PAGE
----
The trial of Slobodan Milosevic being held at The Hague has been hailed as the climax of the efforts of the International Criminal Tribunal for the former Yugoslavia (ICTY) to establish justice for the victims of ethnic cleansing and war crimes in the Balkans.
The World Socialist Web Site remains an implacable opponent of Milosevic, the ex-leader of Yugoslavia. He is a former Stalinist, turned Serbian chauvinist, whose championing of capitalist restoration was the economic precursor to the dismemberment of Yugoslavia through bloody civil war. However, this does not imply lending an ounce of support to the ICTY and its proceedings. It is not necessary to extend the slightest sympathy towards Milosevic in order to recognise that what is taking place at The Hague is a travesty of justice.
A growing number of civil rights activists, international law experts and human rights groups have raised their concerns at the ICTY’s lack of genuine impartiality and its routine violation of basic standards of jurisprudence, even those that it is ostensibly committed to upholding in its own rules and procedures.
In one attempt to deflect these criticisms, the Guardian newspaper carried an August 6 editorial insisting that the “Hague Tribunal sets a valuable precedent”. The paper states, “Amid continuing questions about its legitimacy and methods, the basic, essentially humane purpose behind the creation of the Hague court should not be forgotten.
“Those that claim that this is ‘victors’ justice’ should note that Serbs are not The Hague’s only targets. Far from it. Last month, the Croatian government agreed to extradite two high-ranking military chiefs despite a domestic furore... Clearly, one country’s agreement to cooperate encourages others to follow suit, as confidence in the court’s impartiality grows.”
The nominally left/liberal Guardian goes on to claim that “the Hague is a ground-breaking attempt at even-handed justice that those most affected, the ordinary people of old Yugoslavia, can understand even if, like the Tribunal’s western critics, they find it uncomfortable.”
In conclusion, the editorial states that those who feel the list of those indicted for war crimes is incomplete should content themselves with the knowledge that even though the US is opposed to a permanent international criminal court, the Hague Tribunal is a step in this direction.ICTY is judge, jury and executioner
The Guardian’s argumentation is pure sophistry. As the former President of Yugoslavia, Milosevic is the only head of state to stand trial for war crimes in the Balkans and the vast majority of those charged with war crimes as Serbian. In order to ensure Milosevic’s prosecution and conviction, moreover, the ICTY has in effect been made judge, jury and executioner.
On August 30, during Milosevic’s second arraignment before the court, ICTY Chief Prosecutor Carla Del Ponte was granted more time to prepare the charges and evidence against Milosevic underlying his indictment for war crimes and human rights abuses during the Kosovo conflict, originally issued two years ago. Del Ponte has subsequently issued a further indictment for alleged offences committed in Croatia. These relate to the alleged murder of 650 Croats and other non-Serbs and the deportation of 170,000 Croats between August 1991 and June 1992. Although the actual offences were committed by a variety of suspects—from the Yugoslav Army to local police—Del Ponte insists that Milosevic had “effective control or substantial influence” that extended to giving financial support and logistical support to those involved.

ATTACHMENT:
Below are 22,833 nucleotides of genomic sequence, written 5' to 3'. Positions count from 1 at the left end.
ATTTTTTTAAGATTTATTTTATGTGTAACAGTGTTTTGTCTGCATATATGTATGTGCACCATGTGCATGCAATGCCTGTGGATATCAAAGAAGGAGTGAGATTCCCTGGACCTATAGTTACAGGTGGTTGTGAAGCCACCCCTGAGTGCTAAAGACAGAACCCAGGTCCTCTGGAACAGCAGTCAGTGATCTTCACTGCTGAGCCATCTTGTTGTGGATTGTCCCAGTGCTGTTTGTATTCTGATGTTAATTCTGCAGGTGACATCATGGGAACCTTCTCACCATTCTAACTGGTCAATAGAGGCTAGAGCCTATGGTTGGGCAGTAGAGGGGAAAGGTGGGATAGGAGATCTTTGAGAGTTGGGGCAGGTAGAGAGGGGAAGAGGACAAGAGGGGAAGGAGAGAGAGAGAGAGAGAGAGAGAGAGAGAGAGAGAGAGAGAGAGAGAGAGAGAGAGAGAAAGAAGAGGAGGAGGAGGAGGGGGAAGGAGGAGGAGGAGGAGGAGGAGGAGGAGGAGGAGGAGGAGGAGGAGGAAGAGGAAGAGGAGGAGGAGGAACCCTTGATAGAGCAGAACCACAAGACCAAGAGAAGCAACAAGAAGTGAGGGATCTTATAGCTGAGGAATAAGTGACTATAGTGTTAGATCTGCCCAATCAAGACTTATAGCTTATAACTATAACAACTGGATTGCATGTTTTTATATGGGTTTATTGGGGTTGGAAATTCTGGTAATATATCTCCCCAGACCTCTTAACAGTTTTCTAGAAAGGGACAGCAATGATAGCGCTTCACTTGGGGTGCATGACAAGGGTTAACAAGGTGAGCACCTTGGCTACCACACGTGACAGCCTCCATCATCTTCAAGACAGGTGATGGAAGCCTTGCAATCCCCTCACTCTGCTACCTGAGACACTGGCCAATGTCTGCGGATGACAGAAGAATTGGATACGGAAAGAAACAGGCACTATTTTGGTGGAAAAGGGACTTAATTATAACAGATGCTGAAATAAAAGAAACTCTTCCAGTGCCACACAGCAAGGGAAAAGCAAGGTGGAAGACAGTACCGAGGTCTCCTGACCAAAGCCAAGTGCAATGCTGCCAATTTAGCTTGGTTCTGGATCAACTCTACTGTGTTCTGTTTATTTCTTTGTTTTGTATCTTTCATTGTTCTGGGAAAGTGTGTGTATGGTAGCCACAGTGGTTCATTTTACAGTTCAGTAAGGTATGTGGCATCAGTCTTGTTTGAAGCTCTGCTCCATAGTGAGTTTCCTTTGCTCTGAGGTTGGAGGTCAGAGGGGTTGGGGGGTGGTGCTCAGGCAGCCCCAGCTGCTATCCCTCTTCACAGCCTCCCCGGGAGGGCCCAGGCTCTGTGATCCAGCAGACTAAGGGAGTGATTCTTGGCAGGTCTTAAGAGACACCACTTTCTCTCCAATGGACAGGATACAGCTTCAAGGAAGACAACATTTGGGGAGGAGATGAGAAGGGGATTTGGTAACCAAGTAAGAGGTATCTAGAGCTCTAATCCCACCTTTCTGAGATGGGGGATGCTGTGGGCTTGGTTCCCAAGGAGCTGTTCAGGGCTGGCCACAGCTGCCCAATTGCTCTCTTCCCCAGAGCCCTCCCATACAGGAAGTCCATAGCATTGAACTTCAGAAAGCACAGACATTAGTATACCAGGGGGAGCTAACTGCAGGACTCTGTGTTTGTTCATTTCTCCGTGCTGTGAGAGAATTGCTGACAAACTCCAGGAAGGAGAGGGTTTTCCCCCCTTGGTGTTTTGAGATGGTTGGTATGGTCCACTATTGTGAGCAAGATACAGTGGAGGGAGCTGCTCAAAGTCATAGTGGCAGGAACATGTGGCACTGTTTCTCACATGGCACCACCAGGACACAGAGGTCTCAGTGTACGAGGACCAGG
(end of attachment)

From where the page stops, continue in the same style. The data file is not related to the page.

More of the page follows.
If this were true, it begs the question, why, if Milosevic was so deeply involved in atrocities in Croatia and then later Bosnia, was he made one of the main signatories of the US-brokered Dayton Accord in 1995? At the Wright-Patterson air base in the USA, American and European leaders hailed him as the guarantor of peace on the Serbian side. In exchange for accepting the partition of Bosnia and its establishment as a NATO protectorate, economic sanctions on Serbia were lifted temporarily. If Milosevic is guilty of war crimes in Croatia and Bosnia, jurisprudence would dictate that Western leaders such as former US president Bill Clinton be named as accomplices after the fact.
NATO’s own actions during the Kosovo conflict are regarded as being exempt from any human rights considerations. No account is being taken of what role the 79-day NATO aerial bombardment had on creating the huge refugee crisis. And this even though, by its own admission, the indictment against Milosevic states that the number of displaced peoples in Kosovo by October 1998 was 15 percent, whereas just two months after the NATO intervention had begun a third of the population was expelled and thousands more were internally displaced. Neither is there to be any examination of the covert support given to the ethnic Albanian separatists of the Kosovo Liberation Army (KLA) by the CIA or European intelligence services, nor how this could well have exacerbated the conflict.
While the ICTY claims to have established a prima facie case showing Milosevic’s ultimate responsibility for the alleged atrocities carried out on the Serbian side, the same cannot be said regarding the Croats and Muslims. According to the Croat daily Nacional, the ICTY had originally laid charges of responsibility for war crimes against the late Croatian president Franjo Tudjman and Bosnian Muslim leader Alija Izetbegovic. But these have never seen the light of day, even though Izetbegovic, for example, was directly implicated in the slaughter of 200 Sarajevo Serbs by a unit of the BiH Army directly under his command. It cannot be seriously maintained that NATO was unaware of Tudjman’s support for acts of ethnic cleansing. Prior to the outbreak of the Bosnian conflict he met with Milosevic to hold tentative talks regarding the partition of the republic. Records provide evidence of a dialogue between Tudjman and the president of the rump Croatian state in Bosnia, Mate Boban, regarding ethnic cleansing carried out by the Bosnian Croats.